The issue isn't whether the data is from the same data set or not. It is a question of protection against making a false positive claim. Setting a critical value for significance of p<0.05 gives you a 95% protection against a false positive for any single test. I think of it as being like Russian roulette with one bullet in a 20 chamber revolver. There is one chance in 20 of you shooting yourself in the foot.

Now, imagine that the responses are in fact perfectly random and there is no connection or difference between the responses for any of your factors. When you do your basic analyses with your random data you will get a series of p values - it's not entirely clear how many, but at least 5. Ideally, all these p values will be > 0.05, but of course, with 5 p values you now have 5 chances of shooting your self in the foot. Your protection against a false positive has been eroded from 95% protection to about 75% protection.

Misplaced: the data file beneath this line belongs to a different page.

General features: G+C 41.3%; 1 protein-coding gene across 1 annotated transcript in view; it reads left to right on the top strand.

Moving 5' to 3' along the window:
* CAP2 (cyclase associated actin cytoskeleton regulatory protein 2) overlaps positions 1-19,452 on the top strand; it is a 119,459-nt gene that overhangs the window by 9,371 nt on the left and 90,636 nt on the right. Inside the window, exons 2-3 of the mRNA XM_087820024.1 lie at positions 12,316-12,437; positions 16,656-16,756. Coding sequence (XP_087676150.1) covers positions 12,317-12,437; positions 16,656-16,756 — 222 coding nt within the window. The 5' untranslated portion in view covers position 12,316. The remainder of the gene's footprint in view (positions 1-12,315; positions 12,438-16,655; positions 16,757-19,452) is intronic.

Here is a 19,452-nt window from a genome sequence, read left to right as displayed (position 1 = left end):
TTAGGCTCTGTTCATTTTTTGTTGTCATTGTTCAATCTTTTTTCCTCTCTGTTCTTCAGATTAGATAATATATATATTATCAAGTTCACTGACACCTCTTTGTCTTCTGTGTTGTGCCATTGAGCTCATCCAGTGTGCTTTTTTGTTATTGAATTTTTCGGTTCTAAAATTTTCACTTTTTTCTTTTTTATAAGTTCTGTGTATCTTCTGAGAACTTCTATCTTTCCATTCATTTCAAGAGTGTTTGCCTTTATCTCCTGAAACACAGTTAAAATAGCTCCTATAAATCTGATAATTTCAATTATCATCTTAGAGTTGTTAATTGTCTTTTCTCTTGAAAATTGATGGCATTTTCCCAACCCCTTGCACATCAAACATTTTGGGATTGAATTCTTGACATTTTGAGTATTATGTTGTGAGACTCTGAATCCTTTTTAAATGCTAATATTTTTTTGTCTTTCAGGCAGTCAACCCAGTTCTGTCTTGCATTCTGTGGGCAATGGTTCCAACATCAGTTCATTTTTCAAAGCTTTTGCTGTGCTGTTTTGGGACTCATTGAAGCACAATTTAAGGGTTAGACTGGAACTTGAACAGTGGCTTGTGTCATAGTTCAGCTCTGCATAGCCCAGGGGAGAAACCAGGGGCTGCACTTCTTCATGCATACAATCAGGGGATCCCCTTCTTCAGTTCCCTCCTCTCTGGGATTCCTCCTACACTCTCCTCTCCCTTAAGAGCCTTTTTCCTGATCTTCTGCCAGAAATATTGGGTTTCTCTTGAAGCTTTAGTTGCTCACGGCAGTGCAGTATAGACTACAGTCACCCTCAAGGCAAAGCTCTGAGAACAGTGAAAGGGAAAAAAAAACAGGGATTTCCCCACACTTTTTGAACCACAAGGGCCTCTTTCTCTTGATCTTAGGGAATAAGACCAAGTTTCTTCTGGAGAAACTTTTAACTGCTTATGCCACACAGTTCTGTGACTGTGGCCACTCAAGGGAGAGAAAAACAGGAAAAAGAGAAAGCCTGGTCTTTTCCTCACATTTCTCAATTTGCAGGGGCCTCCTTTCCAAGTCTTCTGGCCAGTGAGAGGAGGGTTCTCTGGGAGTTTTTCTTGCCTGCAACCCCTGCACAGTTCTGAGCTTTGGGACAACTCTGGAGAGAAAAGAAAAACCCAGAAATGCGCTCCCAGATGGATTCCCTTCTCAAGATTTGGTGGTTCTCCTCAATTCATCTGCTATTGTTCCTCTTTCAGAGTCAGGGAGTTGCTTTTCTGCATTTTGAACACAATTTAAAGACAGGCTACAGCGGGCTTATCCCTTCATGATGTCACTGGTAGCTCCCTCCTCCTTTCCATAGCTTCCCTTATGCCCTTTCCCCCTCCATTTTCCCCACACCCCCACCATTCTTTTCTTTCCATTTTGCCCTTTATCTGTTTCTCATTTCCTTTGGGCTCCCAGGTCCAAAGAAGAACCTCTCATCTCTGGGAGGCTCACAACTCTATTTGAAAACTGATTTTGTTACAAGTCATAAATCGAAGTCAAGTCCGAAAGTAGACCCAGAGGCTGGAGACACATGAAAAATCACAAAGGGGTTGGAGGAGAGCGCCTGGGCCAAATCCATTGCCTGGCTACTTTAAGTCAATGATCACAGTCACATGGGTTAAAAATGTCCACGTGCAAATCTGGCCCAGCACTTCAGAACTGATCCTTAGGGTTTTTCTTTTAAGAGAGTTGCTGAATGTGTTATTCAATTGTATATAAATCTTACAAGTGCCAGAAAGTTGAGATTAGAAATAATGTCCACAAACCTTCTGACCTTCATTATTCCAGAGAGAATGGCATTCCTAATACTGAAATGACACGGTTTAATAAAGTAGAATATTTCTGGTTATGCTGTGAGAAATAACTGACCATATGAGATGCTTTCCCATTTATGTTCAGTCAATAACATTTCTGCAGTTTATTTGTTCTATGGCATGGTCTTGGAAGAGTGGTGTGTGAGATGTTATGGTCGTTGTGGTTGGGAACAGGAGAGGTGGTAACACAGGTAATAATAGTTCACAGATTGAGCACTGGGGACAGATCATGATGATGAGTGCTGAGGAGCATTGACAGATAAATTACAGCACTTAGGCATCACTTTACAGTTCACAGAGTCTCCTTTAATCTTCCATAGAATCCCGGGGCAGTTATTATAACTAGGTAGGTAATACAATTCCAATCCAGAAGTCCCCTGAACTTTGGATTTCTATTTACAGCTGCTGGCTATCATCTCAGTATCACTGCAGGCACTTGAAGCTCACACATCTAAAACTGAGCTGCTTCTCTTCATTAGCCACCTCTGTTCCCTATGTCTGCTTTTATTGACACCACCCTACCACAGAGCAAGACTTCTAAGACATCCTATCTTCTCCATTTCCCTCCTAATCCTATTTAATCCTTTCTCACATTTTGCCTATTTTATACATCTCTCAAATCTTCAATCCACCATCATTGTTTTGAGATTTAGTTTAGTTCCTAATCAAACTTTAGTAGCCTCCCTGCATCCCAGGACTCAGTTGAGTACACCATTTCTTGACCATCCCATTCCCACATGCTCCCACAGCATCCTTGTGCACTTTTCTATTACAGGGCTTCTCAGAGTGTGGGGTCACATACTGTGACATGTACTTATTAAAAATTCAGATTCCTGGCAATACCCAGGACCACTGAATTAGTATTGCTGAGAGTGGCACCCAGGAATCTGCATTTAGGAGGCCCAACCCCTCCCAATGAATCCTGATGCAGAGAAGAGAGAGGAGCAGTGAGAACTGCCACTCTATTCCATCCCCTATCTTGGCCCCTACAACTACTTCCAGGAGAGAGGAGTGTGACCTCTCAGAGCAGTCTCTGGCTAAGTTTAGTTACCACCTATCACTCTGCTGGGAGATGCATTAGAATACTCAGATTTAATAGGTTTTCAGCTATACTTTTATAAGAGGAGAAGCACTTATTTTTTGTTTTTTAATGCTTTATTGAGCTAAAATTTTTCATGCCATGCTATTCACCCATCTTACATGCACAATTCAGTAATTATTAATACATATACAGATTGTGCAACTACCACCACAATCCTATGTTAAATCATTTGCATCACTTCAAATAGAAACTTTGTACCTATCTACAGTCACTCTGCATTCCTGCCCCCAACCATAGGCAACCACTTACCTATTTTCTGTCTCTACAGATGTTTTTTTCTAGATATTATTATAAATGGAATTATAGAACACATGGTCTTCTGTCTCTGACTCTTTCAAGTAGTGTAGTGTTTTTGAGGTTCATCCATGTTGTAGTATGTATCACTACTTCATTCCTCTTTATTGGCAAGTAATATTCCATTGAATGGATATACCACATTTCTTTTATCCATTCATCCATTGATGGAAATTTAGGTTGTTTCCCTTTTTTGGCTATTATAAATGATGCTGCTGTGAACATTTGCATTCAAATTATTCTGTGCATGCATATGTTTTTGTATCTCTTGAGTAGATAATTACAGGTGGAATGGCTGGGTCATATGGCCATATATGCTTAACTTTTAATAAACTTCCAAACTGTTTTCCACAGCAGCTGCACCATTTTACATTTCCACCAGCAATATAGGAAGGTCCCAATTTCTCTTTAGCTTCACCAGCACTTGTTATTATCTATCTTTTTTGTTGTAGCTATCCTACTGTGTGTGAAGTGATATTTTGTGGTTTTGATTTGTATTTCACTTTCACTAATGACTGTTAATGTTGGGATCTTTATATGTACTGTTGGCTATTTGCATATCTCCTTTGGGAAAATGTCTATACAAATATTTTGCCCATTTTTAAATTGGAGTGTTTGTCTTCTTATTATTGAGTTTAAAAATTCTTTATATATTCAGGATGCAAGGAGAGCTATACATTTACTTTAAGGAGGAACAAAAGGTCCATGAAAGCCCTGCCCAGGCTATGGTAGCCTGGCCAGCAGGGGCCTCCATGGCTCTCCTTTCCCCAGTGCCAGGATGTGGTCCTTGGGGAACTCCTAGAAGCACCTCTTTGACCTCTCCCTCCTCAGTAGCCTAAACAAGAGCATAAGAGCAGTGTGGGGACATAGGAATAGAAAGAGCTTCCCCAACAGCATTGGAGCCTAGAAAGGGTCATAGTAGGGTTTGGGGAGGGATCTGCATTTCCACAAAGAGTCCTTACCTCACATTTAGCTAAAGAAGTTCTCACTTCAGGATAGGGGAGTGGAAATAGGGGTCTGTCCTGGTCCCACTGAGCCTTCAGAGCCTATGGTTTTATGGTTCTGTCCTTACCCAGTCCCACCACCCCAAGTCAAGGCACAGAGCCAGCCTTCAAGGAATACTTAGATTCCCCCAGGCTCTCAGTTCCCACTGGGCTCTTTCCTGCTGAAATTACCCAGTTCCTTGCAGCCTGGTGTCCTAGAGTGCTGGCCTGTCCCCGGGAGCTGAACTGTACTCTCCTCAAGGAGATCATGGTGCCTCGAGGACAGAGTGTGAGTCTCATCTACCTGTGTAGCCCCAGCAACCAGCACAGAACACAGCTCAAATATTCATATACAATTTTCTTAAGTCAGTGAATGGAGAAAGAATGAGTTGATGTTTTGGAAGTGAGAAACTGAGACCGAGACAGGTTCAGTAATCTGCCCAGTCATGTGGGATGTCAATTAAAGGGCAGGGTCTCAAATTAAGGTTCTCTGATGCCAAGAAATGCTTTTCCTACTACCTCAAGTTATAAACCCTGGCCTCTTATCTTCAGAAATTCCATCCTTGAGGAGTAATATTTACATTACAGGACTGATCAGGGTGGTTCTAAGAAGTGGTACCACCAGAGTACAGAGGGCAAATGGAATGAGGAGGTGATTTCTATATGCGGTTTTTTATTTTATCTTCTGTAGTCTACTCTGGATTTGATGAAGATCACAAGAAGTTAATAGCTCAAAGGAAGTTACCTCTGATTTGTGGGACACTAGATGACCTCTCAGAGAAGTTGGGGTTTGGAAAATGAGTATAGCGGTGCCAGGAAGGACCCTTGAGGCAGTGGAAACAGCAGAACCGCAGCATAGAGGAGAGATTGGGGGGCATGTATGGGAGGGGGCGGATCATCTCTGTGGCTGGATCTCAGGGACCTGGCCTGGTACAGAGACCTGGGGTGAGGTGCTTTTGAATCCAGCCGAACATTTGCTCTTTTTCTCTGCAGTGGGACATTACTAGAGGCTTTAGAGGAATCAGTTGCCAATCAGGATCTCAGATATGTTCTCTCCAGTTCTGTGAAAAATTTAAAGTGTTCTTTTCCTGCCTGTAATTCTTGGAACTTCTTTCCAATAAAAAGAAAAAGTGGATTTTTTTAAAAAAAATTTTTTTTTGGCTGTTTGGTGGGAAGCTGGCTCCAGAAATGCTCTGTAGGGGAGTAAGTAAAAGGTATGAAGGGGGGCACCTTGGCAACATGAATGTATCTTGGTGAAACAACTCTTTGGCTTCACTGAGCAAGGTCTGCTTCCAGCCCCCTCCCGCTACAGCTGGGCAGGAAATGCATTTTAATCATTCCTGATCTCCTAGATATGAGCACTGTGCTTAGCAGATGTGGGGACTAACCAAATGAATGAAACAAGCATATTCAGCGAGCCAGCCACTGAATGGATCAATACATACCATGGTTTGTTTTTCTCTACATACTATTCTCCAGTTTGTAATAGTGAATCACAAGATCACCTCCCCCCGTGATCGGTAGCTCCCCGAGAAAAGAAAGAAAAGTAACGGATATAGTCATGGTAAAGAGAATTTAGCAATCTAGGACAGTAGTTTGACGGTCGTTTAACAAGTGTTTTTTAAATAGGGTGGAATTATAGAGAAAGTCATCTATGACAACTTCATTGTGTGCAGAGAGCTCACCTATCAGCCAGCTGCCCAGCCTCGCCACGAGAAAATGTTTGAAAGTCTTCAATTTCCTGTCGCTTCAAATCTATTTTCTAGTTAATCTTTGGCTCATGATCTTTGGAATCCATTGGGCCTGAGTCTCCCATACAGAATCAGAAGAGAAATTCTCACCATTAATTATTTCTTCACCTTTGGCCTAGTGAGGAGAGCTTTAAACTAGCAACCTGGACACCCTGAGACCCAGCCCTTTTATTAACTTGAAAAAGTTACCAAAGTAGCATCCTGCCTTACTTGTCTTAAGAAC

This problem of the erosion of protection against a false positive when there are multiple p values is one that has always plagued statisticians. Many approaches have been proposed but none really solve the problem. The simplest approach is the Bonferroni but the others are not much different.